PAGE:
Why the Video Game Scenes in Raven Leilani’s Luster Are So Important
In Conversation with Kendra Winchester on Reading Women
From the episode:
Kendra: There are also these other moments between Akela and Edie, like when they’re playing video games. And I love video games.
Raven: Yes! Can I put you on the spot and ask you what your favorite is?
Kendra: I would say Zelda: Ocarina of Time.
Raven: Okay, very nice.
Kendra: I also love simulation games. So things like Animal Crossing, The Sims. I played World of Warcraft on and off for years. I listen to audiobooks and play video games at the same time.
Raven: Oh, I love that!
Kendra: Yeah, you should definitely try it sometime.
Raven: Yes! I don’t know why I have never. That is actually perfect. It’s wonderful to hear your love of games. And you’re right, it is in the text. I—like you—role-playing games are where my heart is. There is that a little bit on the page where Edie is very much more into like your Call of Duty, kind of first-person shooters. And Akela has her own kind of philosophy around the merit of a game where you actually have to speak to villagers.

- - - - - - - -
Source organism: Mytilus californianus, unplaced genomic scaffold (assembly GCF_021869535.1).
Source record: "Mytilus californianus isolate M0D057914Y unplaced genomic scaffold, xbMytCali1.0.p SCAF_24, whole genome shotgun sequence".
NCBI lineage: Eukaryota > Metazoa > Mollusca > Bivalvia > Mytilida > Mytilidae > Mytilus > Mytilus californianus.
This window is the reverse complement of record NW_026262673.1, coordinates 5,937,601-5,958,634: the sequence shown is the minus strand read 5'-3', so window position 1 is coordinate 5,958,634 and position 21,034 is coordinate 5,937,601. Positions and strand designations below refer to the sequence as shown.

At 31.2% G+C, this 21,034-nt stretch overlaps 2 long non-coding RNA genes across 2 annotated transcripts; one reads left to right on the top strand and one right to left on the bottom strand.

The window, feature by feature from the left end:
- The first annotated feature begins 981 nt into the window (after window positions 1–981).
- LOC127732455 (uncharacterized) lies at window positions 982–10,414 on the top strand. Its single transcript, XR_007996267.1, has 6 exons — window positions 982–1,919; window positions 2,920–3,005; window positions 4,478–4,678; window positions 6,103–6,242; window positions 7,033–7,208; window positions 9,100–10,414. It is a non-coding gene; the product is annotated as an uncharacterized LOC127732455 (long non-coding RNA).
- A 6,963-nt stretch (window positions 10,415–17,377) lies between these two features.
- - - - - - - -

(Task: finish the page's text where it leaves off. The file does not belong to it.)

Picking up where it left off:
And so totally in that part of the book, that’s just my love coming through because I, too, really, really love and kind of came up in the narrative worlds of video games. And when Edie and Akela are drawing nearer to each other, they are doing it through this medium. They’re doing it through these avatars. And I can say personally, in my early adulthood, that was one major way that I bonded with people, through a shared fandom.
I wanted to not only just spew my own fandom, but also to show two Black women engaged in a a joyful experience. You could read it in a way where these two Black women are relating to each other in a digital context where they are still kind of disembodied in the way that a lot of Black women have to be as they move through the world. But it also was a site of enormous joy for me to be able to pay homage to the video games that have shaped my sensibilities and that have brought me joy, but also to show two Black women enjoying themselves and enjoying themselves in a communal way.
Raven Leilani’s work has been published in Granta, The Yale Review, McSweeney’s Quarterly Concern,
Conjunctions, The Cut, and New England Review, among other publications. Leilani received her MFA from NYU and was an Axinn Foundation Writer-in-Residence. Luster is her first novel.